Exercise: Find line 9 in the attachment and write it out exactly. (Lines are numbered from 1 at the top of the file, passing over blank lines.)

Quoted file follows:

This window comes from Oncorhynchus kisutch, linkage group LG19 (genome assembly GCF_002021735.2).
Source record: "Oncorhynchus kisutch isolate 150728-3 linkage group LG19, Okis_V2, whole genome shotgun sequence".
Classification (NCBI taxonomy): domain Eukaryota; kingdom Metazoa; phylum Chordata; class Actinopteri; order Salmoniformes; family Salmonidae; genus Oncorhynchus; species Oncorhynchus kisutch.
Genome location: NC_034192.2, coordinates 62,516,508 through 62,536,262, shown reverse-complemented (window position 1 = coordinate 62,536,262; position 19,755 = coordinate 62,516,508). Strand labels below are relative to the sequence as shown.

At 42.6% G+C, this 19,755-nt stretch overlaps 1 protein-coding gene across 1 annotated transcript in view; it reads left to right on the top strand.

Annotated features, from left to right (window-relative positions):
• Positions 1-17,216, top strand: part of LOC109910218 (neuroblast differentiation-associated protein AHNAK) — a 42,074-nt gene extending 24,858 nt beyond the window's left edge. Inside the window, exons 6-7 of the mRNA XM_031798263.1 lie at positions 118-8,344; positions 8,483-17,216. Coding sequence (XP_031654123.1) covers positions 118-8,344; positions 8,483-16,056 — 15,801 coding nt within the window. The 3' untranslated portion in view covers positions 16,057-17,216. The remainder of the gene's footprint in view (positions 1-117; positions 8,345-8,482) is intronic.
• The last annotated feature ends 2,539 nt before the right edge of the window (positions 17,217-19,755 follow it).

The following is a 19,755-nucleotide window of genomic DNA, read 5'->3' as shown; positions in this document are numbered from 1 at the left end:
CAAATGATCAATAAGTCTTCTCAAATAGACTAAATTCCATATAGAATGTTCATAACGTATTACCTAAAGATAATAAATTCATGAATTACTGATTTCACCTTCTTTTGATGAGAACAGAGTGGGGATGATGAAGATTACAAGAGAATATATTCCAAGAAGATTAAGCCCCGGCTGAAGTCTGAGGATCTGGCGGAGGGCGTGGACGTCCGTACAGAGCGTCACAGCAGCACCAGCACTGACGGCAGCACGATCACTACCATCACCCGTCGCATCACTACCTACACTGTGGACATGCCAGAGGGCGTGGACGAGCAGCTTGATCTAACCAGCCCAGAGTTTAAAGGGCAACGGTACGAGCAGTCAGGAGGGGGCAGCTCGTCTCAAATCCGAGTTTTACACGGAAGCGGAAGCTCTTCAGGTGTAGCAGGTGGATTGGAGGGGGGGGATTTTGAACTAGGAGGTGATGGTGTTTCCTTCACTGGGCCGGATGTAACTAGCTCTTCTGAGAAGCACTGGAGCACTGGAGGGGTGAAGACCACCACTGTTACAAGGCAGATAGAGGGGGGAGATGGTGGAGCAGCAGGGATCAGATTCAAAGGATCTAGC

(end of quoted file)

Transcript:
The following is a 19,755-nucleotide window of genomic DNA, read 5'->3' as shown; positions in this document are numbered from 1 at the left end: